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Disney Eyes Miss Piggy and Gang

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Posted 20 December 2002 - 05:25 PM

From the Orlando Sentinel

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Disney Eyes Miss Piggy and Gang
By Richard Verrier
Sentinel Staff Writer

December 20, 2002

LOS ANGELES -- Mickey Mouse again may try to bring Miss Piggy and her fellow Muppet friends into the Magic Kingdom.

Walt Disney Co. is mulling whether to make an offer to buy Jim Henson Co., creator of Muppet characters Kermit the Frog and Fozzie Bear, sources close to the matter said Thursday. It's unclear what Disney would be willing to pay the Henson Co.'s financially strapped German owner, EM.TV & Merchandising, but any offer probably would be well below the $150 million Disney bid in 1990 in a deal that unraveled.

The biggest challenge for Disney or any other potential buyer will be finding ways to make the Muppets relevant for a new generation of kids weaned on characters such as Arthur, SpongeBob SquarePants and the Rugrats.

In addition, any sale would not include several of the Muppets' most recognizable characters from the children's television program Sesame Street, such as Big Bird, Ernie and Bert. The rights to those characters belong to the Sesame Workshop.

Sources value the Los Angeles-based firm, which includes Muppets characters such as Miss Piggy and Kermit the Frog and the Creature Shop that creates special effects for movies, at about $80 million.

EM.TV representatives are said to be in Los Angeles this week actively seeking buyers for Henson, which it acquired two years ago for $680 million.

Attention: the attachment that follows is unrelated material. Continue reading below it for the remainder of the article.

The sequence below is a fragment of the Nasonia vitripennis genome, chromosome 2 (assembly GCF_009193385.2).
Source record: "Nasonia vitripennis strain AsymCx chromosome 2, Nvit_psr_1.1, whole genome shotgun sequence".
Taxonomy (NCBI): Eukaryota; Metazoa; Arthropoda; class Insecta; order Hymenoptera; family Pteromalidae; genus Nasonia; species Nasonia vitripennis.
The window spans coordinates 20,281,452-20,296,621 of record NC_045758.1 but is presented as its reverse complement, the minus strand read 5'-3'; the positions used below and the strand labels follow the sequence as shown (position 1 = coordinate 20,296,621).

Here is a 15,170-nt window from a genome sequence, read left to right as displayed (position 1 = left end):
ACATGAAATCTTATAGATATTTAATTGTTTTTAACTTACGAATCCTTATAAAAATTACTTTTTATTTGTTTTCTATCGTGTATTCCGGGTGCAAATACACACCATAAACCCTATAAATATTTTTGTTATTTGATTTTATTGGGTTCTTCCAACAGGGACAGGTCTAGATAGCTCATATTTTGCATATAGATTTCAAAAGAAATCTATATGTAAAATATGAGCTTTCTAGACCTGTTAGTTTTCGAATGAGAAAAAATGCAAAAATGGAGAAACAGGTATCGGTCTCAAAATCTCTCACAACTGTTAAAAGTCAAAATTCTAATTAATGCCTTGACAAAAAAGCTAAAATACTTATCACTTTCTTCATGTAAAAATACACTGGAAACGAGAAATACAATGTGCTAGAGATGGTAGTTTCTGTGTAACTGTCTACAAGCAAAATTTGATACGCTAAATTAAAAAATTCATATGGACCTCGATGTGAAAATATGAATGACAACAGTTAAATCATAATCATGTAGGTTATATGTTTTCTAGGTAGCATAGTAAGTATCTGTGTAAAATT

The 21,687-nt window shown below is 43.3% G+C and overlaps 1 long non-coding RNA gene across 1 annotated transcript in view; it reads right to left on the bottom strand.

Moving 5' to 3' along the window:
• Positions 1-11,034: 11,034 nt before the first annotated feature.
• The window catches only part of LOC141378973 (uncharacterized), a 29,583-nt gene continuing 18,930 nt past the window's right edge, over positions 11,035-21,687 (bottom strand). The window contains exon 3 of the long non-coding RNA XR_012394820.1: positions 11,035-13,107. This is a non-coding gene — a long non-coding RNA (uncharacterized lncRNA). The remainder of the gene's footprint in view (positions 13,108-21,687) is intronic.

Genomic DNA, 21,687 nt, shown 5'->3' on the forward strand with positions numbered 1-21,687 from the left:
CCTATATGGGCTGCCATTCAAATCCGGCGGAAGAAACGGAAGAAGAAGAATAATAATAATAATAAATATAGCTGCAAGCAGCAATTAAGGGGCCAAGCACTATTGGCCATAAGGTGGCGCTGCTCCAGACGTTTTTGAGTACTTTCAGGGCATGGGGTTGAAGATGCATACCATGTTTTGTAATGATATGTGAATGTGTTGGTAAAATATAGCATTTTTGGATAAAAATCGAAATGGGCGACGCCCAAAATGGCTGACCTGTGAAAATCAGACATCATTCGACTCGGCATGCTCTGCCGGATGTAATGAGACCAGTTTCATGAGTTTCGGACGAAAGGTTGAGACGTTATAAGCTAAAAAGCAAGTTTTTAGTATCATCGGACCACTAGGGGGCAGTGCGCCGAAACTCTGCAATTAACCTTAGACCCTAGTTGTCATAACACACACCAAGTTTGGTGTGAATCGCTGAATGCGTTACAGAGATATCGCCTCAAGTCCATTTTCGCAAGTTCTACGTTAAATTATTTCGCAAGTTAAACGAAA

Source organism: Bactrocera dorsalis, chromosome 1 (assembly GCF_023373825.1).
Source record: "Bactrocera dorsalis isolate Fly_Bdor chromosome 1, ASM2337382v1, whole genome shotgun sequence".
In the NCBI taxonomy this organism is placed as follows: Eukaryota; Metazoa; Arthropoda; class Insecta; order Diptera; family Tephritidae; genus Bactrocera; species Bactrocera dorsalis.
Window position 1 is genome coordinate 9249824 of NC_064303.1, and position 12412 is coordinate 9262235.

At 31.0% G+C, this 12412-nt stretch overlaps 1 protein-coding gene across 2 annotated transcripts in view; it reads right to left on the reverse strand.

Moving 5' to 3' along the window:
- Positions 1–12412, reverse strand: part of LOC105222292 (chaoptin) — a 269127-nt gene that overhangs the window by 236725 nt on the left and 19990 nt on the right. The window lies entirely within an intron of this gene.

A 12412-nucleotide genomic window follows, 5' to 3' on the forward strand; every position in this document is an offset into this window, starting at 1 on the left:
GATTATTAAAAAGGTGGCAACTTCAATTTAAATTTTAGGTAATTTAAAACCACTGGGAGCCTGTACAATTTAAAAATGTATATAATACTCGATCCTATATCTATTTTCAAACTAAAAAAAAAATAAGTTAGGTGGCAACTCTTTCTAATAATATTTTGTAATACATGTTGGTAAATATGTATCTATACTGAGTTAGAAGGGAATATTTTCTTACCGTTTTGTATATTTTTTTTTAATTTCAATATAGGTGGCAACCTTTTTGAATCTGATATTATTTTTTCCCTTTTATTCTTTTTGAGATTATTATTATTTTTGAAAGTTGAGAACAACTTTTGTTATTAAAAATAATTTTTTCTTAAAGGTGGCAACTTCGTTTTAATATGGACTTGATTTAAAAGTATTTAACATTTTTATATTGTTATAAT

Disney has long had an association with Henson and an interest in acquiring its characters to complement its line of family entertainment. Buying Henson would fit the company's recent strategy of investing heavily in children's programming, particularly on the profitable Disney Channel, whose hits have included the children's television show Bear in the Big Blue House produced by Henson Co.

But the Burbank, Calif., company faces competition from other potential suitors, including billionaire investor Haim Saban and Dean Valentine, former chief executive of United Paramount Network.

Representatives of EM.TV, Henson and Disney would not comment. A source close to Saban said his offer still was on the table. Valentine would not comment.

The muppets made their network TV debut in 1956 on the Steve Allen Show, and The Muppet Showran in first-run syndication from 1976 to 1981. Since then, however, Henson Co. has struggled to make its characters connect with younger audiences.

The 1999 movie Muppets From Space flopped, as did the Muppets TV series, Muppets Tonight, which first ran on Disney-owned ABC. However, a Muppets Christmas movie that aired on NBC on Nov. 29 drew surprisingly strong ratings.